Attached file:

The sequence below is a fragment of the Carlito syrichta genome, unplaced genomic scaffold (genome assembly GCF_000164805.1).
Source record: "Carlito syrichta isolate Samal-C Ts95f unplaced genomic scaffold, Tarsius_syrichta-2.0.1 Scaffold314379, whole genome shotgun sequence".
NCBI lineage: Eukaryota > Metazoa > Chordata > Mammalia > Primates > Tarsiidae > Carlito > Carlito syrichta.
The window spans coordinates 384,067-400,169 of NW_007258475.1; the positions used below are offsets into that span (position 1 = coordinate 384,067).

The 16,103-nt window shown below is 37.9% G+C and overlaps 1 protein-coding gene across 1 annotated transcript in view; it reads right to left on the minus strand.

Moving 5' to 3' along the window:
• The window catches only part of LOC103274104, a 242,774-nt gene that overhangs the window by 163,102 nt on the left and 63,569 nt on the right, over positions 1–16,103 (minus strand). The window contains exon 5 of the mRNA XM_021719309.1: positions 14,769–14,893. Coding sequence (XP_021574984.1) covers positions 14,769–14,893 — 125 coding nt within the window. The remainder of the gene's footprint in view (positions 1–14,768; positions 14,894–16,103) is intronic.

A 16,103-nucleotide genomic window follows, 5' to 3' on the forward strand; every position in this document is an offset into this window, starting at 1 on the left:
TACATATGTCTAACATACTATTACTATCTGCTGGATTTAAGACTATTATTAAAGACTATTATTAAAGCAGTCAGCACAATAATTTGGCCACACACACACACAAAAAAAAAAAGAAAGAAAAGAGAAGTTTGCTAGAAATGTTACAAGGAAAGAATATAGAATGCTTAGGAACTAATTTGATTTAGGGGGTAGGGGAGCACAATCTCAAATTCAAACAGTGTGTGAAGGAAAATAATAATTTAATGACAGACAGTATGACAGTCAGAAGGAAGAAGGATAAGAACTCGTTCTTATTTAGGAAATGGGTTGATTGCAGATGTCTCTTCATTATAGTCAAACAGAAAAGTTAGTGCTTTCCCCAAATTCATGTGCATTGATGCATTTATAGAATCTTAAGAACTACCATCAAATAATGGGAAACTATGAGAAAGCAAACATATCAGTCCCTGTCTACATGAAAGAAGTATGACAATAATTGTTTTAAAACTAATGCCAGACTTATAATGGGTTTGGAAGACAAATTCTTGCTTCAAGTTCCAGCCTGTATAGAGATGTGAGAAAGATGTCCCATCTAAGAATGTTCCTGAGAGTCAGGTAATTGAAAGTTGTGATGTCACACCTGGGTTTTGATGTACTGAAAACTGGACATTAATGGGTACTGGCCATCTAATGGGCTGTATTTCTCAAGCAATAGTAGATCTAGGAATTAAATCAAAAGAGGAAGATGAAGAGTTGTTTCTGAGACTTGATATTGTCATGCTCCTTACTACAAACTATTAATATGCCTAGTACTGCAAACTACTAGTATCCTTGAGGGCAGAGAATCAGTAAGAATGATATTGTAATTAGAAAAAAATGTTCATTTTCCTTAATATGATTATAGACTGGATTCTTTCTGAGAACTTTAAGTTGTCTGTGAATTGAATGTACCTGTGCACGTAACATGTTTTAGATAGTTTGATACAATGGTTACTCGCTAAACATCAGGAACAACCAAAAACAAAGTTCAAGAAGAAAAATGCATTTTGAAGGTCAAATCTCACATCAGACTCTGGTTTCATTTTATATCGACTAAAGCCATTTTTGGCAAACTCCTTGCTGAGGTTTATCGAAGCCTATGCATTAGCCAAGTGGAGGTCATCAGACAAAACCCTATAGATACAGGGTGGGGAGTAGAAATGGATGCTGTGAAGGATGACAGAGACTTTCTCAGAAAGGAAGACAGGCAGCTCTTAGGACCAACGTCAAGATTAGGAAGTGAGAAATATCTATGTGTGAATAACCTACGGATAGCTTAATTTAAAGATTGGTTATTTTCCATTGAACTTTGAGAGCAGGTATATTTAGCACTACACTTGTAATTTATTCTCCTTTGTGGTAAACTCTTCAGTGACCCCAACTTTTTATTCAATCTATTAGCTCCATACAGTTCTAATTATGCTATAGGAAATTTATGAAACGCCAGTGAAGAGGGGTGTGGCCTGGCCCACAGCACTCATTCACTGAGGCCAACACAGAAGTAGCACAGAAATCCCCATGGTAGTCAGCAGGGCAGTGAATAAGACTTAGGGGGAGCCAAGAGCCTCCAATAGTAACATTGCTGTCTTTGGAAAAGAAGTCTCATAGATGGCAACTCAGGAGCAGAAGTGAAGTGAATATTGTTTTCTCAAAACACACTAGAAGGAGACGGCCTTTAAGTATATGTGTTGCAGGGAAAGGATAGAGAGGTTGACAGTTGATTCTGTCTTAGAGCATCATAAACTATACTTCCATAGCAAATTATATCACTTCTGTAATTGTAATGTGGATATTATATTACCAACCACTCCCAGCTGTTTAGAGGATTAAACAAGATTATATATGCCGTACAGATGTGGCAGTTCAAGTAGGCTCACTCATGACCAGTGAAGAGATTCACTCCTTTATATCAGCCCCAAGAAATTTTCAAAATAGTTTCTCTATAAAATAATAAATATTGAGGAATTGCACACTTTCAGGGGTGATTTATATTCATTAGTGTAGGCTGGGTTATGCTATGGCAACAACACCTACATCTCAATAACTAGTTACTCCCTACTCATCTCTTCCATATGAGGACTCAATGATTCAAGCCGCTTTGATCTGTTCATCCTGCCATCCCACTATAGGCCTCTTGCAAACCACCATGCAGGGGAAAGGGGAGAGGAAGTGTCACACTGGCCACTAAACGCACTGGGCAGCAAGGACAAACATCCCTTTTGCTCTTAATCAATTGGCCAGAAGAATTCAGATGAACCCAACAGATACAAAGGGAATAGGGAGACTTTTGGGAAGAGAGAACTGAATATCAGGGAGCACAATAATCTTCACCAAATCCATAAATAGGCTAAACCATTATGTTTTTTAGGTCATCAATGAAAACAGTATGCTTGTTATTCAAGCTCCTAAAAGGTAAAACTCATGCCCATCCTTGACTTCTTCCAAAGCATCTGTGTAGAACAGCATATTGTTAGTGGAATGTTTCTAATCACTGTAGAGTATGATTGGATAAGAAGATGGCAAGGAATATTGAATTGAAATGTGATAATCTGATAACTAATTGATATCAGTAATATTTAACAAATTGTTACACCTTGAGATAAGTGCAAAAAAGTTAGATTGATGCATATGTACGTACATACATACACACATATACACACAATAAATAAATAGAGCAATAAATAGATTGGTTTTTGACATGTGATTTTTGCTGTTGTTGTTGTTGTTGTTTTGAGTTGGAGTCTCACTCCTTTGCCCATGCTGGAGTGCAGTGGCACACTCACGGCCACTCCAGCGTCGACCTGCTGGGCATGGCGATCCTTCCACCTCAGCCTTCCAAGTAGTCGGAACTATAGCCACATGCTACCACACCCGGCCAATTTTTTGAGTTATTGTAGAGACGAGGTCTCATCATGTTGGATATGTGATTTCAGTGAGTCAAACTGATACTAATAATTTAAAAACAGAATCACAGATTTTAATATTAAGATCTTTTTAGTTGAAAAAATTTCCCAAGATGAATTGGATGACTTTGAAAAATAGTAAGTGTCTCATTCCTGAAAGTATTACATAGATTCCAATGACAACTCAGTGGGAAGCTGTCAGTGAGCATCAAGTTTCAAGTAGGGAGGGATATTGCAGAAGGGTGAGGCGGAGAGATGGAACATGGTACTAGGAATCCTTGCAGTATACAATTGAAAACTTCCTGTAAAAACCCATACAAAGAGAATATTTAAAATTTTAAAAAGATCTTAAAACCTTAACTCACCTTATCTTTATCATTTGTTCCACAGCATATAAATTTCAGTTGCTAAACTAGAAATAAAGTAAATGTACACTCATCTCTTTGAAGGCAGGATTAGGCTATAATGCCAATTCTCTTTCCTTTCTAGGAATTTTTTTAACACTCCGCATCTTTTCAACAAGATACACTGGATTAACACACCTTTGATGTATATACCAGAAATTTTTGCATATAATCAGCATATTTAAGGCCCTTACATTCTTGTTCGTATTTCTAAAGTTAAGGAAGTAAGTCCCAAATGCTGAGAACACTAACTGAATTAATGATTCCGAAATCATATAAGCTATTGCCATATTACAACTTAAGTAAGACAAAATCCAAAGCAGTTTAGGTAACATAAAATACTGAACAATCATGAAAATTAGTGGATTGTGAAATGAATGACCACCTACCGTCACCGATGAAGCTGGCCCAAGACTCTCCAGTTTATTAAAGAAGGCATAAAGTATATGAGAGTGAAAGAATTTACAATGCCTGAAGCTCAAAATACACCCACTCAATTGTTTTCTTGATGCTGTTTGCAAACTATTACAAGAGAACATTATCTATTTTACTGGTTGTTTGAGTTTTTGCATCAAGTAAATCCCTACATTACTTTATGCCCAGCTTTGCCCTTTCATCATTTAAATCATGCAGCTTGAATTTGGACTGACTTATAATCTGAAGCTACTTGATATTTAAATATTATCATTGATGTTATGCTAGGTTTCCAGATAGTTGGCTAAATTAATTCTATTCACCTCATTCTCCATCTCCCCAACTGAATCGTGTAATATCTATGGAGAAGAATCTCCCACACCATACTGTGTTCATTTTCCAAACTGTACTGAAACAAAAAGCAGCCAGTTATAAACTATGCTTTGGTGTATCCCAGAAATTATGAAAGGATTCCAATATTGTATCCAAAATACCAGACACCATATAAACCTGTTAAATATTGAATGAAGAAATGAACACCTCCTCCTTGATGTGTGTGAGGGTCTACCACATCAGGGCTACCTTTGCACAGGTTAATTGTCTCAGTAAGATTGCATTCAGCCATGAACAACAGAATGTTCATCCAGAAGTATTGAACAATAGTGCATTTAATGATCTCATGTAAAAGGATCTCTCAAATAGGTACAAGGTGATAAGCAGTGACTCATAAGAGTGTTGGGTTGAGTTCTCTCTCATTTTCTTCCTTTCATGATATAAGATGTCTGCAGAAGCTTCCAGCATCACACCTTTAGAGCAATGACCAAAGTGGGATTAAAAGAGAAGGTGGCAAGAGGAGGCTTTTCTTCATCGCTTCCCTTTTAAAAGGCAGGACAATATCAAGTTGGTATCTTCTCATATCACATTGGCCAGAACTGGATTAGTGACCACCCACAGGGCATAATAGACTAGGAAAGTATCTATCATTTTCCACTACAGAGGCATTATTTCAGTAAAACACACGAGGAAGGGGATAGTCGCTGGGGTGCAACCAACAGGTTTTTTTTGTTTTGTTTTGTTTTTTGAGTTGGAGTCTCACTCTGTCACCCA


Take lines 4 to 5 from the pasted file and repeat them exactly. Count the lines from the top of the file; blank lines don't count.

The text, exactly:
The window spans coordinates 384,067-400,169 of NW_007258475.1; the positions used below are offsets into that span (position 1 = coordinate 384,067).

The 16,103-nt window shown below is 37.9% G+C and overlaps 1 protein-coding gene across 1 annotated transcript in view; it reads right to left on the minus strand.